I have often thought, after a solo trip with a spare paddle, do I really need to take a spare? How would I fabricate a paddle if I lost my only paddle? My WW kayak is indestructible, at 40 lbs. for safety, but I do try to save weight in all other respects. Single carries are possible if the trail is easy and the 2 lb leave the spare p home might be worth it. Thoughts or experience in broken paddles?
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Old 11-22-2011, 09:58 PM   #10
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Great pics.

I have often thought, after a solo trip with a spare paddle, do I really need to take a spare? How would I fabricate a paddle if I lost my only paddle? My WW kayak is indestructible, at 40 lbs. for safety, but I do try to save weight in all other respects. Single carries are possible if the trail is easy and the 2 lb leave the spare p home might be worth it. Thoughts or experience in broken paddles?
My paddling partner cracked the blade of his single-blade paddle almost completely in half once while paddling upstream in a fast-moving, shallow & rocky section of river...we repaired it with duct tape and it worked out just fine for the rest of the trip which wasn't more than a couple miles upstream on similar and calmer water.

...Three items that are always found in my pack that have helped me in the past with making an 'emergency paddle' among many other backwoods repairs and bushcraft are a small roll of duct tape, some para-cord, and a multi tool with a sharp saw-blade...
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Old 11-22-2011, 11:35 PM   #11
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Quote:
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My paddling partner cracked the blade of his single-blade paddle almost completely in half once while paddling upstream in a fast-moving, shallow & rocky section of river...we repaired it with duct tape and it worked out just fine for the rest of the trip which wasn't more than a couple miles upstream on similar and calmer water.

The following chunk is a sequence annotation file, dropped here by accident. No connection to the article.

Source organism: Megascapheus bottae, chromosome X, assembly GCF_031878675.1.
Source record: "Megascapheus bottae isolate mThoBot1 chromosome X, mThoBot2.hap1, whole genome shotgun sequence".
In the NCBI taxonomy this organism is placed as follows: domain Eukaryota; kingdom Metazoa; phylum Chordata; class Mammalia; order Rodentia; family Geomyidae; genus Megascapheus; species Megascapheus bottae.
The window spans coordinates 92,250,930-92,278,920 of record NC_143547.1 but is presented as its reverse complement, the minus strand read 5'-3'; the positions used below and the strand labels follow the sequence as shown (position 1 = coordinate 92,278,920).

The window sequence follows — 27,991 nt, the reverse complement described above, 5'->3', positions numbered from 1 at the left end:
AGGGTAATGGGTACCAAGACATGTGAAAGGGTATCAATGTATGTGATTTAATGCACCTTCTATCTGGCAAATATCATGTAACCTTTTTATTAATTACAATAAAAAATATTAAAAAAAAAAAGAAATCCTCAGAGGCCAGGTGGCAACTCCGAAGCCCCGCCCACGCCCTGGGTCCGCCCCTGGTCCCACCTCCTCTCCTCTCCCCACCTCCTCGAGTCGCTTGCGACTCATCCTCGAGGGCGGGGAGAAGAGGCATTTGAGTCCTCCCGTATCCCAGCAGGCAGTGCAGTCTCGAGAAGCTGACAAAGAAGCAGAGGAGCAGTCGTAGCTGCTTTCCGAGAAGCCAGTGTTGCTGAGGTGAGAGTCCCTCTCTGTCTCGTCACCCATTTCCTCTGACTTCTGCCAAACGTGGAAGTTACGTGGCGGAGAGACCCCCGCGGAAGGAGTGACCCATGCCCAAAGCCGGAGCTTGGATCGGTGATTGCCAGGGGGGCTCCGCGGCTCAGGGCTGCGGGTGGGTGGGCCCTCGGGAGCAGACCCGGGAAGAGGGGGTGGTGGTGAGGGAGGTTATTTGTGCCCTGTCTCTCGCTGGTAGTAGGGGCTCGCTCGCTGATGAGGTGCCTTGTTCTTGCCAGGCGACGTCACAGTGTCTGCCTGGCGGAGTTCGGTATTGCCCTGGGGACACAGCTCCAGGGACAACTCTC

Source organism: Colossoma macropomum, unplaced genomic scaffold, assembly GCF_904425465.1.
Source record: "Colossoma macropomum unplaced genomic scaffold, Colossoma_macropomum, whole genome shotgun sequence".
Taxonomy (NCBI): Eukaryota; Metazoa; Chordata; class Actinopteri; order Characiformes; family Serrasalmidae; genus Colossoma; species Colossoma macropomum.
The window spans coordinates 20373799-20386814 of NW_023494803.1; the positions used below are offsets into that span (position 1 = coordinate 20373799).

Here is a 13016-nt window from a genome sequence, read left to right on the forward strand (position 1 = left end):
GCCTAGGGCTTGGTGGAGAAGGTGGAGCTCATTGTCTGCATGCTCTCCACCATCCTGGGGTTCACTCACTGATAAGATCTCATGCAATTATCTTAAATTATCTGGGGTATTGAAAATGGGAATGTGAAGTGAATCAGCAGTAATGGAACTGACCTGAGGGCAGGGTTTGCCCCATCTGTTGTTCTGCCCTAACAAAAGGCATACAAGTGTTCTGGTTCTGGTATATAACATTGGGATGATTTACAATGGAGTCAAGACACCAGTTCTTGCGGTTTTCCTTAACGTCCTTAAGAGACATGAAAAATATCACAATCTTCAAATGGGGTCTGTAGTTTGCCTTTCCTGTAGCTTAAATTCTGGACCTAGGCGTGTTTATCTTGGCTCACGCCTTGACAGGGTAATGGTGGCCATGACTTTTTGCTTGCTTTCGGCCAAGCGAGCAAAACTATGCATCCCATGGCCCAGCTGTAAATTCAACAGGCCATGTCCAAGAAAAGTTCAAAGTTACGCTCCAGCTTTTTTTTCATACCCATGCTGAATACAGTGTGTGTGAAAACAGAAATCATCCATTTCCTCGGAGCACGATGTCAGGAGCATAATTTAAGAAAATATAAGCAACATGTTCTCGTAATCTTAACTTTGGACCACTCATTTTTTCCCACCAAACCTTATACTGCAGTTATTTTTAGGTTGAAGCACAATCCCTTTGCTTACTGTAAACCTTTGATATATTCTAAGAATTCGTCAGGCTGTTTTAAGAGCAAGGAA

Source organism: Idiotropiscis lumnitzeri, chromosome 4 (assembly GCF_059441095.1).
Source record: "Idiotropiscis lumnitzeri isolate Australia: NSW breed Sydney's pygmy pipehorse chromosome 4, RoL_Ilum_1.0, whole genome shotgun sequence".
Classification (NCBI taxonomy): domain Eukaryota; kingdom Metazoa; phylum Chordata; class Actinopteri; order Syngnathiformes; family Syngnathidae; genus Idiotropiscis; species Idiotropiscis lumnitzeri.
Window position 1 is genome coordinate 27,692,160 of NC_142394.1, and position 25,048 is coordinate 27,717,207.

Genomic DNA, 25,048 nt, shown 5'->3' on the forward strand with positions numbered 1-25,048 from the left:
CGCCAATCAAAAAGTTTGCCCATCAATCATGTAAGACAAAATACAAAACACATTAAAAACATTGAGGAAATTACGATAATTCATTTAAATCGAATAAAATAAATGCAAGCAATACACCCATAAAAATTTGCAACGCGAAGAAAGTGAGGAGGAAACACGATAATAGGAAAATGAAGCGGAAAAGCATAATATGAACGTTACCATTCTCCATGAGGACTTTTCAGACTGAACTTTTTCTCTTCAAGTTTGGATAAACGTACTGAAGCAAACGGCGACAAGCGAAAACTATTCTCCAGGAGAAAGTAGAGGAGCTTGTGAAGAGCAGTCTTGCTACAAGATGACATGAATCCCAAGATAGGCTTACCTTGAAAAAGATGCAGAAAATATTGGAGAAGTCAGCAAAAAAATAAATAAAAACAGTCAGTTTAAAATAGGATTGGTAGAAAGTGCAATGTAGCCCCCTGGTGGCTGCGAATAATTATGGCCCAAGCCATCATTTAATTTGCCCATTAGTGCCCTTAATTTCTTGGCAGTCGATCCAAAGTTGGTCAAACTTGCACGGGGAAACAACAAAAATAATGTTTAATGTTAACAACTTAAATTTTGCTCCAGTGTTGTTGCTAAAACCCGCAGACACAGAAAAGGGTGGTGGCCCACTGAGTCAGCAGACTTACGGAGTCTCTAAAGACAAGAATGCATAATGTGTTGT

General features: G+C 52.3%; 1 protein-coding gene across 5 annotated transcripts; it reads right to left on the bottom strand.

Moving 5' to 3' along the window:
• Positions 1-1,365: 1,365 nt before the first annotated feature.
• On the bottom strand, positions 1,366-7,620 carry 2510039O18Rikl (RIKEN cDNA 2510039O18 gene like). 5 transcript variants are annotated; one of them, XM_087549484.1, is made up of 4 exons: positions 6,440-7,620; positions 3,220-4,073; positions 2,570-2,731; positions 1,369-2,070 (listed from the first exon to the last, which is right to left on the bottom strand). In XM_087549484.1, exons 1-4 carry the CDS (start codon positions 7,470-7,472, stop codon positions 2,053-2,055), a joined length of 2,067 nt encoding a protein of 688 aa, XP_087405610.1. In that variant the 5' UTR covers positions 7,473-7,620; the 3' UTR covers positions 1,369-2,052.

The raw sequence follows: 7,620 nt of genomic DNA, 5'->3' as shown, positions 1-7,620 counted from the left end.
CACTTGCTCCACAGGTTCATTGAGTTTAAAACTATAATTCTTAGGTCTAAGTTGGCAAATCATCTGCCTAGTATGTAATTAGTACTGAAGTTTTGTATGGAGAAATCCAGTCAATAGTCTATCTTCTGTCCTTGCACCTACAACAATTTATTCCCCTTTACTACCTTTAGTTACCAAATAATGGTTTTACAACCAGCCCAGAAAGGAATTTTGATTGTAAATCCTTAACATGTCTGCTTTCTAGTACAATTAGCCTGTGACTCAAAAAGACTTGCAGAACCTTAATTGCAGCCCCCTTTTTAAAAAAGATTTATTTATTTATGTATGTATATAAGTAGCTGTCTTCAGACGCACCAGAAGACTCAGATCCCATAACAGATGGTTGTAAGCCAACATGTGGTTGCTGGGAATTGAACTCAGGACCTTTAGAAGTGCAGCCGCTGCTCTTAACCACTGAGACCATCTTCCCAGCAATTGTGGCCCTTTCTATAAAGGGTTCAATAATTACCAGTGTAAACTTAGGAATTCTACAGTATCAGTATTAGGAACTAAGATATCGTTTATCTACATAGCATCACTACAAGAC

...Three items that are always found in my pack that have helped me in the past with making an 'emergency paddle' among many other backwoods repairs and bushcraft are a small roll of duct tape, some para-cord, and a multi tool with a sharp saw-blade...

Uhmmm...I think you mean five items!! What about that lucky penny and fab tablecloth?? I know I never head into the wilderness without a fashionably styled tablecloth.

Actually, I've had a commercial paddle crack at the shaft/blade joint (an Al Camp), did a patch with duct tape and reglassed it when I got home. It's pretty ugly now, but still hanging on.
Never broke one of my paddles, yet!!
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Old 11-23-2011, 06:28 AM   #12
Rich Lockwood
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Pole

Once while practicing poling I tried using the pole as a dubble blade paddle. It worked quite well. I belive i could get home using a 2" diameter or so sapling as a dubble.
Turtle
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Old 11-23-2011, 12:51 PM   #13
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Thanks for the ideas. I think the pole idea is about the best, I pole my canoe whenever possible, but it would be heavy for a kayak. On the other hand I've never even come close to breaking or losing a paddle. Solo trips require a conservative approach.
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Old 11-23-2011, 07:52 PM   #14
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Once while practicing poling I tried using the pole as a dubble blade paddle. It worked quite well.